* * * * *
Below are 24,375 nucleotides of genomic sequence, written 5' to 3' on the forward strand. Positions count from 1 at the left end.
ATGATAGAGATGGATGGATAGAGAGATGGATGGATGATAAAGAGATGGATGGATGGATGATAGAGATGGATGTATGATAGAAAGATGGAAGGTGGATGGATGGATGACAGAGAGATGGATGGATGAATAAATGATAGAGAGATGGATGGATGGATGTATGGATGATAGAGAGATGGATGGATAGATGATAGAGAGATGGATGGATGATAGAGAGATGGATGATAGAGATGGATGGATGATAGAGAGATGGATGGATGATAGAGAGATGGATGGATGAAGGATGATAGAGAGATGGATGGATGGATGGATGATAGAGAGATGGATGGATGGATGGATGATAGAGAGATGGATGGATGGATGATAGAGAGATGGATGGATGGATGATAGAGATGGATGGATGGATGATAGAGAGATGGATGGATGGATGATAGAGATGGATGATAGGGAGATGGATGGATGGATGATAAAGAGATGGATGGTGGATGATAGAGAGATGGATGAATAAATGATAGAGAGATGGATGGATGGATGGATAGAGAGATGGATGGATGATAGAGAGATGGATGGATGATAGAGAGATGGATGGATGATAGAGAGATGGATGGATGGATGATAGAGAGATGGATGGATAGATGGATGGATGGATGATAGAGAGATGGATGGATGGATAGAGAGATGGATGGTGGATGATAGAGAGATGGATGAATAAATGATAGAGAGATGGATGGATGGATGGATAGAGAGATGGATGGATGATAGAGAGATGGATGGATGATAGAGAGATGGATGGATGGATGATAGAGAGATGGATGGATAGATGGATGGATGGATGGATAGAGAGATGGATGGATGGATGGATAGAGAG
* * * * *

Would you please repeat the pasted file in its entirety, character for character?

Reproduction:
Below are 24,375 nucleotides of genomic sequence, written 5' to 3' on the forward strand. Positions count from 1 at the left end.
ATGATAGAGATGGATGGATAGAGAGATGGATGGATGATAAAGAGATGGATGGATGGATGATAGAGATGGATGTATGATAGAAAGATGGAAGGTGGATGGATGGATGACAGAGAGATGGATGGATGAATAAATGATAGAGAGATGGATGGATGGATGTATGGATGATAGAGAGATGGATGGATAGATGATAGAGAGATGGATGGATGATAGAGAGATGGATGATAGAGATGGATGGATGATAGAGAGATGGATGGATGATAGAGAGATGGATGGATGAAGGATGATAGAGAGATGGATGGATGGATGGATGATAGAGAGATGGATGGATGGATGGATGATAGAGAGATGGATGGATGGATGATAGAGAGATGGATGGATGGATGATAGAGATGGATGGATGGATGATAGAGAGATGGATGGATGGATGATAGAGATGGATGATAGGGAGATGGATGGATGGATGATAAAGAGATGGATGGTGGATGATAGAGAGATGGATGAATAAATGATAGAGAGATGGATGGATGGATGGATAGAGAGATGGATGGATGATAGAGAGATGGATGGATGATAGAGAGATGGATGGATGATAGAGAGATGGATGGATGGATGATAGAGAGATGGATGGATAGATGGATGGATGGATGATAGAGAGATGGATGGATGGATAGAGAGATGGATGGTGGATGATAGAGAGATGGATGAATAAATGATAGAGAGATGGATGGATGGATGGATAGAGAGATGGATGGATGATAGAGAGATGGATGGATGATAGAGAGATGGATGGATGGATGATAGAGAGATGGATGGATAGATGGATGGATGGATGGATAGAGAGATGGATGGATGGATGGATAGAGAG